Climate-Smart HousingBangladesh

Background 1

In Southern Bangladesh, cyclones such as Sidr (2007) and Aila (2009) periodically disrupt rural livelihoods. As a result of climate change, such extreme events are likely to be more frequent and require solutions which enhance rural communities’ resilience to the damages caused by the cyclones. In this context, the WorldFish Center and Practical Action embarked on the development of climate-resilient housing for these rural communities. A successful prototype, which is resilient to cyclones and is water, food, energy, and space efficient, has been developed at a cost of USD 6,000. The house is built on an elevated platform, in order to ensure that it remains above the flood line and combines various climate-smart technologies, including:

  • Rainwater harvesting system with filter: to provide water for drinking and irrigation.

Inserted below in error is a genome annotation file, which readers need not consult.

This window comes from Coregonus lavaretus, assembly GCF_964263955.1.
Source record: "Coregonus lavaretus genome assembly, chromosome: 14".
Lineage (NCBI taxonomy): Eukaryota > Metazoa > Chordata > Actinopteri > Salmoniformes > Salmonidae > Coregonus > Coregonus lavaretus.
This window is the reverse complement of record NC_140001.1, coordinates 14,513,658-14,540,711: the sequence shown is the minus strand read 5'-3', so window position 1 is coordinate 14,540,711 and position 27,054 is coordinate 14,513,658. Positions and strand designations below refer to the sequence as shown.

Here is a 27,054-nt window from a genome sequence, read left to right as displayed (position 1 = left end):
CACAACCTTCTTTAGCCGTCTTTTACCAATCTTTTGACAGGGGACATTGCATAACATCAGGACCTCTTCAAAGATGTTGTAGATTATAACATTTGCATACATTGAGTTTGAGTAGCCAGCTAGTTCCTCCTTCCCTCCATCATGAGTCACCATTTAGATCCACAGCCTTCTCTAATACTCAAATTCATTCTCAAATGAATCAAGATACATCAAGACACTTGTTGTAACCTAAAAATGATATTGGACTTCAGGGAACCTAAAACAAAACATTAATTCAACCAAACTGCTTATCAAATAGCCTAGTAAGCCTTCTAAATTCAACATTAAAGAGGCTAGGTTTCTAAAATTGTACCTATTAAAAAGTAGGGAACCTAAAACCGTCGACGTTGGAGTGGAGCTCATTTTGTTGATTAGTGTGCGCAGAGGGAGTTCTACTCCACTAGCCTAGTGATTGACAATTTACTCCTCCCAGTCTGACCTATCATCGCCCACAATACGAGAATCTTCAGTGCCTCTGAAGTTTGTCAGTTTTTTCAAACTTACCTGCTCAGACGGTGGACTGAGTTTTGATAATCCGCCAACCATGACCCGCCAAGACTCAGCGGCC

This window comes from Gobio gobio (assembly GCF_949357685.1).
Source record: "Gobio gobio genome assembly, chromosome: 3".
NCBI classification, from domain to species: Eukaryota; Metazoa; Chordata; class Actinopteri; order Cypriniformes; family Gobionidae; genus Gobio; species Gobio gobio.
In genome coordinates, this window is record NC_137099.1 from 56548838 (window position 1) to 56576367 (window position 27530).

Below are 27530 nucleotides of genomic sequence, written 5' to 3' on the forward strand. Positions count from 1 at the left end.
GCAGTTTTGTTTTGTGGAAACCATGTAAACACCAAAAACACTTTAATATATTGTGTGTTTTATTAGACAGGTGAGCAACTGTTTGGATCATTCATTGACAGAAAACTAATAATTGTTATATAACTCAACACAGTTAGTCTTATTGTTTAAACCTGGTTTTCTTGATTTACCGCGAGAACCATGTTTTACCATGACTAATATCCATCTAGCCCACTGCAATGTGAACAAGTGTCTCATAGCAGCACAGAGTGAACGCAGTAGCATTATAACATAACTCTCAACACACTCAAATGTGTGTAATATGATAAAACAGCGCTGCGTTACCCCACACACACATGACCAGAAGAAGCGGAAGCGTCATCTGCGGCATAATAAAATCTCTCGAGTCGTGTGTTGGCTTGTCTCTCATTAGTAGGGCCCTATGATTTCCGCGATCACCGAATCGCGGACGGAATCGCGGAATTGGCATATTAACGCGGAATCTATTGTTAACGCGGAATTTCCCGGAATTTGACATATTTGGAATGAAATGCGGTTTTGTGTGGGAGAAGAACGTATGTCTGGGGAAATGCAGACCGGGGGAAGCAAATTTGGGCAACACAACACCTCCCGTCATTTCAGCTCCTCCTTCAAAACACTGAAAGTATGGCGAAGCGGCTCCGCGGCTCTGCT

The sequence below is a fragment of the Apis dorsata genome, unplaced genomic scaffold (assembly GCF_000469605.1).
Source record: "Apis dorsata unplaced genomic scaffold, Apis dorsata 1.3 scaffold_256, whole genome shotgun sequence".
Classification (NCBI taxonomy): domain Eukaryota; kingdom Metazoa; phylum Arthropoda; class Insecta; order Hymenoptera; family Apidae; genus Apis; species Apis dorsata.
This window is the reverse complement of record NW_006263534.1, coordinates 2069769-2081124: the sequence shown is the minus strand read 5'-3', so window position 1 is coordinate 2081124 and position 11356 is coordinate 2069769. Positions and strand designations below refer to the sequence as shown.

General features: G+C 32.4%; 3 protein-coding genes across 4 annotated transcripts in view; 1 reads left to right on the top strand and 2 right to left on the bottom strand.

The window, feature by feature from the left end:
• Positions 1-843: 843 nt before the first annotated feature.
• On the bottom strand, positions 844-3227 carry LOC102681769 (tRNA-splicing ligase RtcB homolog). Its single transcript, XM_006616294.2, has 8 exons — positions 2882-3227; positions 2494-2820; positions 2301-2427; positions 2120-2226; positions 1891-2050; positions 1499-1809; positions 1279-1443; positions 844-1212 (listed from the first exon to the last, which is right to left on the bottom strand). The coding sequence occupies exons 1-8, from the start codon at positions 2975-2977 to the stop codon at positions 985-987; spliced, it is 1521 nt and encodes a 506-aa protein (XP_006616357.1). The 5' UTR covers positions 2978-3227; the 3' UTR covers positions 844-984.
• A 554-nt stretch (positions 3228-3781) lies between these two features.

• Rainwater-fed multipurpose fish tanks: for aquaculture, as well as the use of nitrogen enriched water for irrigation/fertilization.
  • Vertical agriculture system: increases food production and protects plants from flooding and saltwater intrusion.
  • Drip irrigation: reduces water wastage by 17.5% and increases production by 28.4% in chili cultivation.
  • Barrel composting system: for waste management and fertilization of vertical agriculture system.
  • Improved cook stoves: portable and can be shifted during floods, reduces health risks, and requires 50% less firewood.
  • Twin pit sanitary toilet: protected from floodwater intrusion, and reduces flies, odours, and pathogens.
Relationship to CSA

The combination of different climate-smart innovations and the unique house design increases occupants’ resilience to extreme weather events, while increasing productivity. Some mitigation co-benefits can also be expected from the waste management system and improved cook stoves.